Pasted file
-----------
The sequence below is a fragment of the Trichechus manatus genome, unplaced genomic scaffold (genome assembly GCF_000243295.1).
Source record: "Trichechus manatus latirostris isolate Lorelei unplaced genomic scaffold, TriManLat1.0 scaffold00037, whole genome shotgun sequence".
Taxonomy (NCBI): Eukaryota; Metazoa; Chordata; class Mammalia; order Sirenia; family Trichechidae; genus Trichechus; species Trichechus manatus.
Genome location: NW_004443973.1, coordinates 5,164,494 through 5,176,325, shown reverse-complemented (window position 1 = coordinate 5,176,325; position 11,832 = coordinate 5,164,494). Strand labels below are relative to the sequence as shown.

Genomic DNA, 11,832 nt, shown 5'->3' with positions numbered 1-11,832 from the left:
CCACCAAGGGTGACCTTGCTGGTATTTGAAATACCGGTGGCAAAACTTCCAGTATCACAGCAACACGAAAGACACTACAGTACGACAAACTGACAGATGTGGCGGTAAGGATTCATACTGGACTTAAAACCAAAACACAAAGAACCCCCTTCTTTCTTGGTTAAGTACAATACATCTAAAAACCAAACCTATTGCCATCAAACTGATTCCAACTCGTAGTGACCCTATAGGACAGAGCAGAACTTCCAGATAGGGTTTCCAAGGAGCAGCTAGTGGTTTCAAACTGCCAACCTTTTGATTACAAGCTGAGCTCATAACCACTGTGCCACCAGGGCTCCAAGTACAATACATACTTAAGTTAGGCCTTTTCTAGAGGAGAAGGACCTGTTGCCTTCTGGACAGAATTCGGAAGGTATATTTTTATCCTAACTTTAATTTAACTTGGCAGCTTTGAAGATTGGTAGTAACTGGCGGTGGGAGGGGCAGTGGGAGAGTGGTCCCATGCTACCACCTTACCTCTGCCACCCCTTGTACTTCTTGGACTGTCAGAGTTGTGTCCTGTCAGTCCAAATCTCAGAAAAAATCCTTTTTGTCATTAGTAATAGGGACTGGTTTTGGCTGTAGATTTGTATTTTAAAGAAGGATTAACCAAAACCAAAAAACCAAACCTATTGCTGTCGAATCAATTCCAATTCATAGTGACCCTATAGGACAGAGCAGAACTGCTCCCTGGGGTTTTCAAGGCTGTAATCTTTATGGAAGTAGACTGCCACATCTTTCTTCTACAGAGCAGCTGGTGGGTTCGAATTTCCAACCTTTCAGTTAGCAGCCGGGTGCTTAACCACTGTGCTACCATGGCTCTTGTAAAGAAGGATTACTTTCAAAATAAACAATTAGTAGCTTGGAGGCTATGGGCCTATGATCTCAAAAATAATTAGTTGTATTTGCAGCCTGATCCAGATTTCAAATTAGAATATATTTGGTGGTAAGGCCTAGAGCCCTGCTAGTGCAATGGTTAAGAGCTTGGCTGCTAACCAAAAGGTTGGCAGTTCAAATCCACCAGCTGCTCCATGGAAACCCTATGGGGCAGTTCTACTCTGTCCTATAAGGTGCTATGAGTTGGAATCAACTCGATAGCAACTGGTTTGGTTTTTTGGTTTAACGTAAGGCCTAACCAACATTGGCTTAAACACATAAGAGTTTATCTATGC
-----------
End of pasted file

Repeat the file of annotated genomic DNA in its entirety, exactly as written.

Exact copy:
The sequence below is a fragment of the Trichechus manatus genome, unplaced genomic scaffold (genome assembly GCF_000243295.1).
Source record: "Trichechus manatus latirostris isolate Lorelei unplaced genomic scaffold, TriManLat1.0 scaffold00037, whole genome shotgun sequence".
Taxonomy (NCBI): Eukaryota; Metazoa; Chordata; class Mammalia; order Sirenia; family Trichechidae; genus Trichechus; species Trichechus manatus.
Genome location: NW_004443973.1, coordinates 5,164,494 through 5,176,325, shown reverse-complemented (window position 1 = coordinate 5,176,325; position 11,832 = coordinate 5,164,494). Strand labels below are relative to the sequence as shown.

Genomic DNA, 11,832 nt, shown 5'->3' with positions numbered 1-11,832 from the left:
CCACCAAGGGTGACCTTGCTGGTATTTGAAATACCGGTGGCAAAACTTCCAGTATCACAGCAACACGAAAGACACTACAGTACGACAAACTGACAGATGTGGCGGTAAGGATTCATACTGGACTTAAAACCAAAACACAAAGAACCCCCTTCTTTCTTGGTTAAGTACAATACATCTAAAAACCAAACCTATTGCCATCAAACTGATTCCAACTCGTAGTGACCCTATAGGACAGAGCAGAACTTCCAGATAGGGTTTCCAAGGAGCAGCTAGTGGTTTCAAACTGCCAACCTTTTGATTACAAGCTGAGCTCATAACCACTGTGCCACCAGGGCTCCAAGTACAATACATACTTAAGTTAGGCCTTTTCTAGAGGAGAAGGACCTGTTGCCTTCTGGACAGAATTCGGAAGGTATATTTTTATCCTAACTTTAATTTAACTTGGCAGCTTTGAAGATTGGTAGTAACTGGCGGTGGGAGGGGCAGTGGGAGAGTGGTCCCATGCTACCACCTTACCTCTGCCACCCCTTGTACTTCTTGGACTGTCAGAGTTGTGTCCTGTCAGTCCAAATCTCAGAAAAAATCCTTTTTGTCATTAGTAATAGGGACTGGTTTTGGCTGTAGATTTGTATTTTAAAGAAGGATTAACCAAAACCAAAAAACCAAACCTATTGCTGTCGAATCAATTCCAATTCATAGTGACCCTATAGGACAGAGCAGAACTGCTCCCTGGGGTTTTCAAGGCTGTAATCTTTATGGAAGTAGACTGCCACATCTTTCTTCTACAGAGCAGCTGGTGGGTTCGAATTTCCAACCTTTCAGTTAGCAGCCGGGTGCTTAACCACTGTGCTACCATGGCTCTTGTAAAGAAGGATTACTTTCAAAATAAACAATTAGTAGCTTGGAGGCTATGGGCCTATGATCTCAAAAATAATTAGTTGTATTTGCAGCCTGATCCAGATTTCAAATTAGAATATATTTGGTGGTAAGGCCTAGAGCCCTGCTAGTGCAATGGTTAAGAGCTTGGCTGCTAACCAAAAGGTTGGCAGTTCAAATCCACCAGCTGCTCCATGGAAACCCTATGGGGCAGTTCTACTCTGTCCTATAAGGTGCTATGAGTTGGAATCAACTCGATAGCAACTGGTTTGGTTTTTTGGTTTAACGTAAGGCCTAACCAACATTGGCTTAAACACATAAGAGTTTATCTATGC